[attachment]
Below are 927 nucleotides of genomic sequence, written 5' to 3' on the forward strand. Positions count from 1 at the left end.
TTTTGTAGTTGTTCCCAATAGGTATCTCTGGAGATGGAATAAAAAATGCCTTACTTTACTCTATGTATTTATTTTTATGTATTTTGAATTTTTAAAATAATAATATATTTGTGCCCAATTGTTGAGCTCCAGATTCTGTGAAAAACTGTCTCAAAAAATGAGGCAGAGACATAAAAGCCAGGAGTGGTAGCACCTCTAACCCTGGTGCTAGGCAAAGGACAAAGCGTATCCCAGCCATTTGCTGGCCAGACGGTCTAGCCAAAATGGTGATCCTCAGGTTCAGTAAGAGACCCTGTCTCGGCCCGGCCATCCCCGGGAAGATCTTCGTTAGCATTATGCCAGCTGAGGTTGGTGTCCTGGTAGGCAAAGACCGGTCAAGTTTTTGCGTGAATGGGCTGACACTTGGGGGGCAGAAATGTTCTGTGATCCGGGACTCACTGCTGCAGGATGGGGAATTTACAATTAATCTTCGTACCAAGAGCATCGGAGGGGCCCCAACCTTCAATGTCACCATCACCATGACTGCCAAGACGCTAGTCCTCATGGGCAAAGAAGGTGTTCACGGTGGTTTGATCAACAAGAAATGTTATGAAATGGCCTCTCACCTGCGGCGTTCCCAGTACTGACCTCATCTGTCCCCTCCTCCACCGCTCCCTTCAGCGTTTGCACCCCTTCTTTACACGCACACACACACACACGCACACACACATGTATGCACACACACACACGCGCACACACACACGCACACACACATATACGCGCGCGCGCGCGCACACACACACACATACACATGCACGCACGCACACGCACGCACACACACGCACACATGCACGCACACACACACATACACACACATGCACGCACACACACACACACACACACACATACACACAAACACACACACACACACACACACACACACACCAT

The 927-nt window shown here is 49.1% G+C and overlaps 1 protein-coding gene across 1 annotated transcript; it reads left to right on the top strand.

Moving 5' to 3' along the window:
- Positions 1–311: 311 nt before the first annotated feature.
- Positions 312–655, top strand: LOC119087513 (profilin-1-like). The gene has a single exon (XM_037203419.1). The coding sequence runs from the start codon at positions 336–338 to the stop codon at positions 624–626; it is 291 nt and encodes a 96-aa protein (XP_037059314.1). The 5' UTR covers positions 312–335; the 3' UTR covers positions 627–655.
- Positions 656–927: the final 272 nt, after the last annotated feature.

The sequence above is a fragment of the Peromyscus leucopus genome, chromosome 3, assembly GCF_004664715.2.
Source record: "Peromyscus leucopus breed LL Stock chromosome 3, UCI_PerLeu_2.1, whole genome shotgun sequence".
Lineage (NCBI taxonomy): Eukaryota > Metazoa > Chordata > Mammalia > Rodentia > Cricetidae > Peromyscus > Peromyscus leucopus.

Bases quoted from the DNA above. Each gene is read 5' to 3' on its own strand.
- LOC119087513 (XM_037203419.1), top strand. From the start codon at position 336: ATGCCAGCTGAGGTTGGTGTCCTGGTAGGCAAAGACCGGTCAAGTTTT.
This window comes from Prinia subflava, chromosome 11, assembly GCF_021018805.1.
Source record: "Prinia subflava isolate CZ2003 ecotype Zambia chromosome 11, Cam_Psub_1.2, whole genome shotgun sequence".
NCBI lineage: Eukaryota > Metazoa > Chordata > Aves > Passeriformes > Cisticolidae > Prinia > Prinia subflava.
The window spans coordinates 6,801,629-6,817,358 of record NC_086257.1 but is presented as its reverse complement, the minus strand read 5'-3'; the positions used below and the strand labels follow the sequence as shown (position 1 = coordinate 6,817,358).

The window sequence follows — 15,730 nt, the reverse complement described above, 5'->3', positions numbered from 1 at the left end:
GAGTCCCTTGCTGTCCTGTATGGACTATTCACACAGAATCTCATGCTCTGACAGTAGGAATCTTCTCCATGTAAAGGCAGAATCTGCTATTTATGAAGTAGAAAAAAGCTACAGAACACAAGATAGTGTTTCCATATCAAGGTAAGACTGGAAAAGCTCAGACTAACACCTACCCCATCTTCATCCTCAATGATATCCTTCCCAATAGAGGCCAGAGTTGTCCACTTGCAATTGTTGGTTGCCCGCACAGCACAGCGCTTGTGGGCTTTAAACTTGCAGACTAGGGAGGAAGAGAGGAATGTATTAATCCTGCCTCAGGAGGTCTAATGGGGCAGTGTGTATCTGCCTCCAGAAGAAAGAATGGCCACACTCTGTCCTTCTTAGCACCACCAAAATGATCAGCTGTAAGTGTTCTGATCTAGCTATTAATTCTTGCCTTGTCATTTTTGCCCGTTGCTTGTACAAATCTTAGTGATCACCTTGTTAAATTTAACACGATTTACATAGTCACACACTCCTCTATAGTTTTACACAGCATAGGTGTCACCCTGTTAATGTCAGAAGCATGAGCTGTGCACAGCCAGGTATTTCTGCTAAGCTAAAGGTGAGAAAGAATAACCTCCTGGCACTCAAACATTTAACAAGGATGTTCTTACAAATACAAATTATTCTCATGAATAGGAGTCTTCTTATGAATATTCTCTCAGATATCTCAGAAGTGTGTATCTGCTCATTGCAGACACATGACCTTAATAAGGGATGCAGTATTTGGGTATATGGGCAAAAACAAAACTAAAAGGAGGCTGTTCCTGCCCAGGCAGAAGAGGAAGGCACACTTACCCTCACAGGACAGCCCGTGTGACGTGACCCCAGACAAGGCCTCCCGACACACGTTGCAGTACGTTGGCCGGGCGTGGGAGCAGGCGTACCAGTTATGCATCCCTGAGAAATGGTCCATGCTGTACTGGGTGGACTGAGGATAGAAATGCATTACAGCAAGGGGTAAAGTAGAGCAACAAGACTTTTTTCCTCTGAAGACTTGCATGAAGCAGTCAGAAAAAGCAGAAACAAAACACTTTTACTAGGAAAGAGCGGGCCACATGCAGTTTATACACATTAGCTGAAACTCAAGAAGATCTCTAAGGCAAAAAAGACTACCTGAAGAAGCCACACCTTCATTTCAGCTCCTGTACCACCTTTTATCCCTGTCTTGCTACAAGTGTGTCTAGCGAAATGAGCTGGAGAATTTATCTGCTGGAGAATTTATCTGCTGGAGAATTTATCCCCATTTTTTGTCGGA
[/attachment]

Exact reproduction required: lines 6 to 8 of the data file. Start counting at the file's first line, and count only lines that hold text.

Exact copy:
- Positions 312–655, top strand: LOC119087513 (profilin-1-like). The gene has a single exon (XM_037203419.1). The coding sequence runs from the start codon at positions 336–338 to the stop codon at positions 624–626; it is 291 nt and encodes a 96-aa protein (XP_037059314.1). The 5' UTR covers positions 312–335; the 3' UTR covers positions 627–655.
- Positions 656–927: the final 272 nt, after the last annotated feature.

The sequence above is a fragment of the Peromyscus leucopus genome, chromosome 3, assembly GCF_004664715.2.